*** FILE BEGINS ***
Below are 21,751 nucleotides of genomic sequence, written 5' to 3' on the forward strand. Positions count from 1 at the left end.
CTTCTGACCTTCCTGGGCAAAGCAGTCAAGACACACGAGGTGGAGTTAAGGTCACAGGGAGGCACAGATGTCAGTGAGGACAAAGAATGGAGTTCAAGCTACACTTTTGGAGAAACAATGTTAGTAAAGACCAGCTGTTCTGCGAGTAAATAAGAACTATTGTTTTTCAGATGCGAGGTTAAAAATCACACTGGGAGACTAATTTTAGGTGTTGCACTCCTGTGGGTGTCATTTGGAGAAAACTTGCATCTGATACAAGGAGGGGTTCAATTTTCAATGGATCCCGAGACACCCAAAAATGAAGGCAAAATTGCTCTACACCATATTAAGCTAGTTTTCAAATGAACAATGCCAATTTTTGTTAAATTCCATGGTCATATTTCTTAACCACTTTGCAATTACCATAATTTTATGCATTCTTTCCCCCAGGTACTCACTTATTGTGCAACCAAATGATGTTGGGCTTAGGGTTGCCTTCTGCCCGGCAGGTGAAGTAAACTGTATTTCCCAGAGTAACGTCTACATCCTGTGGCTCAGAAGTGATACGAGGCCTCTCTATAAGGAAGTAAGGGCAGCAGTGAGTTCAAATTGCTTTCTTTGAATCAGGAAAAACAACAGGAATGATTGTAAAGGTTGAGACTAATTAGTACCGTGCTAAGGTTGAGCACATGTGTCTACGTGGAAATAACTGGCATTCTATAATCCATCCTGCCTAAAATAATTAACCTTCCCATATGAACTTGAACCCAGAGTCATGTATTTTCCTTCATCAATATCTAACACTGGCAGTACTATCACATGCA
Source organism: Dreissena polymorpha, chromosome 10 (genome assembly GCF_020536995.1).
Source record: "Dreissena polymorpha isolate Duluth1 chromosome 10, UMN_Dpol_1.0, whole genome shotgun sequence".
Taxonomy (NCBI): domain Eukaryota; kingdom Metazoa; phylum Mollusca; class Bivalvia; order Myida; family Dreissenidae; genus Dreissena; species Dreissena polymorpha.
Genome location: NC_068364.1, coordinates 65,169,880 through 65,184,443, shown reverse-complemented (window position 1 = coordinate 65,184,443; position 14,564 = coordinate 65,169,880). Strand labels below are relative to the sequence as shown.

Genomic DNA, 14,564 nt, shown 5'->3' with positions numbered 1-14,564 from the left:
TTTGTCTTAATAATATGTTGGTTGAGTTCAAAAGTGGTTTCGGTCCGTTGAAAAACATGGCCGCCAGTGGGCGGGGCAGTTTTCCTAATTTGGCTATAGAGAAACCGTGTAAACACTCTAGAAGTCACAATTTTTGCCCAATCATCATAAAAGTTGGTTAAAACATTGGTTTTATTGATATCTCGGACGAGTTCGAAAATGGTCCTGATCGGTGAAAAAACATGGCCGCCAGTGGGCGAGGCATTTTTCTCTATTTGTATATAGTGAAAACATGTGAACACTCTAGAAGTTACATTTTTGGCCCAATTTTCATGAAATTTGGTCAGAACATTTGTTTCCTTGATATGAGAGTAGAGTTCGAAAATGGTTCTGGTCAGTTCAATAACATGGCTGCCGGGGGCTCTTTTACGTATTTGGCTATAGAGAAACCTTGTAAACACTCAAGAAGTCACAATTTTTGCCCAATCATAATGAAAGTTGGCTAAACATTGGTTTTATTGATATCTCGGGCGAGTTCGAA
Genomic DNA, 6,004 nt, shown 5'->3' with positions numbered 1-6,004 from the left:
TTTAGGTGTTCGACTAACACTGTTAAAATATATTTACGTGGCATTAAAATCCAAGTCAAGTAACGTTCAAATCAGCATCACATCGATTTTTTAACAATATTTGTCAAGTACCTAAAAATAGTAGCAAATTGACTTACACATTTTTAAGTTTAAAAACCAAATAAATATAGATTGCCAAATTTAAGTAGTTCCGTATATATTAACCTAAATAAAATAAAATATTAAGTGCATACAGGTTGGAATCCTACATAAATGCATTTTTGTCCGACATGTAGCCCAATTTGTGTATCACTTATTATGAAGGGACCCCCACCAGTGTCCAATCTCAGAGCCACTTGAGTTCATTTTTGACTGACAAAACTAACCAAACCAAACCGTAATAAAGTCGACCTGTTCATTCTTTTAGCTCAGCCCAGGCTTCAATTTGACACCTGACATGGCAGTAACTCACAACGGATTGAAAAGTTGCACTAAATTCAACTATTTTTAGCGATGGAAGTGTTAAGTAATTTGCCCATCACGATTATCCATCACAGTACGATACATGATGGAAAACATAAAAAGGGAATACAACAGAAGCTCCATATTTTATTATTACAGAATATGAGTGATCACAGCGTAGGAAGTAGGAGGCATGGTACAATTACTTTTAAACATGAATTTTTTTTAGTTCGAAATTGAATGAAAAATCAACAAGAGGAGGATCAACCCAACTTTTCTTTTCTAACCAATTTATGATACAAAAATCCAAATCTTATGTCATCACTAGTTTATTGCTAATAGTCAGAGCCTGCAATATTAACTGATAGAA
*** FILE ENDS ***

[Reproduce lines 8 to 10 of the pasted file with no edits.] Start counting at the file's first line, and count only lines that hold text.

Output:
TTTGTCTTAATAATATGTTGGTTGAGTTCAAAAGTGGTTTCGGTCCGTTGAAAAACATGGCCGCCAGTGGGCGGGGCAGTTTTCCTAATTTGGCTATAGAGAAACCGTGTAAACACTCTAGAAGTCACAATTTTTGCCCAATCATCATAAAAGTTGGTTAAAACATTGGTTTTATTGATATCTCGGACGAGTTCGAAAATGGTCCTGATCGGTGAAAAAACATGGCCGCCAGTGGGCGAGGCATTTTTCTCTATTTGTATATAGTGAAAACATGTGAACACTCTAGAAGTTACATTTTTGGCCCAATTTTCATGAAATTTGGTCAGAACATTTGTTTCCTTGATATGAGAGTAGAGTTCGAAAATGGTTCTGGTCAGTTCAATAACATGGCTGCCGGGGGCTCTTTTACGTATTTGGCTATAGAGAAACCTTGTAAACACTCAAGAAGTCACAATTTTTGCCCAATCATAATGAAAGTTGGCTAAACATTGGTTTTATTGATATCTCGGGCGAGTTCGAA
Genomic DNA, 6,004 nt, shown 5'->3' with positions numbered 1-6,004 from the left:
TTTAGGTGTTCGACTAACACTGTTAAAATATATTTACGTGGCATTAAAATCCAAGTCAAGTAACGTTCAAATCAGCATCACATCGATTTTTTAACAATATTTGTCAAGTACCTAAAAATAGTAGCAAATTGACTTACACATTTTTAAGTTTAAAAACCAAATAAATATAGATTGCCAAATTTAAGTAGTTCCGTATATATTAACCTAAATAAAATAAAATATTAAGTGCATACAGGTTGGAATCCTACATAAATGCATTTTTGTCCGACATGTAGCCCAATTTGTGTATCACTTATTATGAAGGGACCCCCACCAGTGTCCAATCTCAGAGCCACTTGAGTTCATTTTTGACTGACAAAACTAACCAAACCAAACCGTAATAAAGTCGACCTGTTCATTCTTTTAGCTCAGCCCAGGCTTCAATTTGACACCTGACATGGCAGTAACTCACAACGGATTGAAAAGTTGCACTAAATTCAACTATTTTTAGCGATGGAAGTGTTAAGTAATTTGCCCATCACGATTATCCATCACAGTACGATACATGATGGAAAACATAAAAAGGGAATACAACAGAAGCTCCATATTTTATTATTACAGAATATGAGTGATCACAGCGTAGGAAGTAGGAGGCATGGTACAATTACTTTTAAACATGAATTTTTTTTAGTTCGAAATTGAATGAAAAATCAACAAGAGGAGGATCAACCCAACTTTTCTTTTCTAACCAATTTATGATACAAAAATCCAAATCTTATGTCATCACTAGTTTATTGCTAATAGTCAGAGCCTGCAATATTAACTGATAGAA